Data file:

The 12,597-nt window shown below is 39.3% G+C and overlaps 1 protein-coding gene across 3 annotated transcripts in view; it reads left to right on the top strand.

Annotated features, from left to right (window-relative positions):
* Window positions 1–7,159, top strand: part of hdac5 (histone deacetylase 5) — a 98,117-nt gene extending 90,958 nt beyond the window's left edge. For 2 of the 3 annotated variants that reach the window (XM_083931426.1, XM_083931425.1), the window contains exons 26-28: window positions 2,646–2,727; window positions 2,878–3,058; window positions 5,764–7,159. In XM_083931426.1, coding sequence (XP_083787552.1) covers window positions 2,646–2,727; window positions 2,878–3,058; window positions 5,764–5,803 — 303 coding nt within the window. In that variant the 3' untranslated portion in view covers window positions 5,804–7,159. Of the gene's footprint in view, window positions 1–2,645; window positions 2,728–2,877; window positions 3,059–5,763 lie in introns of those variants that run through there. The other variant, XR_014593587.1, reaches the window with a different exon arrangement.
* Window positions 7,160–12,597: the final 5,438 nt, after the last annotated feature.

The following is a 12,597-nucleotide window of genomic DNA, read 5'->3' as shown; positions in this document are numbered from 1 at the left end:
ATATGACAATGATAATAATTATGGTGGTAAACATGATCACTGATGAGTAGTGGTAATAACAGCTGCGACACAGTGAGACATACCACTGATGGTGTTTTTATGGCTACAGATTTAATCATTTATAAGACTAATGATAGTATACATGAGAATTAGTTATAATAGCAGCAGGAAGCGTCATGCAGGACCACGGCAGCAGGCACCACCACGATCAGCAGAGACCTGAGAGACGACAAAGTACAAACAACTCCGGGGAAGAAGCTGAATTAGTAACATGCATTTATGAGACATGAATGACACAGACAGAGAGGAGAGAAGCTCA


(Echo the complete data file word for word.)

The 12,597-nt window shown below is 39.3% G+C and overlaps 1 protein-coding gene across 3 annotated transcripts in view; it reads left to right on the top strand.

Annotated features, from left to right (window-relative positions):
* Window positions 1–7,159, top strand: part of hdac5 (histone deacetylase 5) — a 98,117-nt gene extending 90,958 nt beyond the window's left edge. For 2 of the 3 annotated variants that reach the window (XM_083931426.1, XM_083931425.1), the window contains exons 26-28: window positions 2,646–2,727; window positions 2,878–3,058; window positions 5,764–7,159. In XM_083931426.1, coding sequence (XP_083787552.1) covers window positions 2,646–2,727; window positions 2,878–3,058; window positions 5,764–5,803 — 303 coding nt within the window. In that variant the 3' untranslated portion in view covers window positions 5,804–7,159. Of the gene's footprint in view, window positions 1–2,645; window positions 2,728–2,877; window positions 3,059–5,763 lie in introns of those variants that run through there. The other variant, XR_014593587.1, reaches the window with a different exon arrangement.
* Window positions 7,160–12,597: the final 5,438 nt, after the last annotated feature.

The following is a 12,597-nucleotide window of genomic DNA, read 5'->3' as shown; positions in this document are numbered from 1 at the left end:
ATATGACAATGATAATAATTATGGTGGTAAACATGATCACTGATGAGTAGTGGTAATAACAGCTGCGACACAGTGAGACATACCACTGATGGTGTTTTTATGGCTACAGATTTAATCATTTATAAGACTAATGATAGTATACATGAGAATTAGTTATAATAGCAGCAGGAAGCGTCATGCAGGACCACGGCAGCAGGCACCACCACGATCAGCAGAGACCTGAGAGACGACAAAGTACAAACAACTCCGGGGAAGAAGCTGAATTAGTAACATGCATTTATGAGACATGAATGACACAGACAGAGAGGAGAGAAGCTCA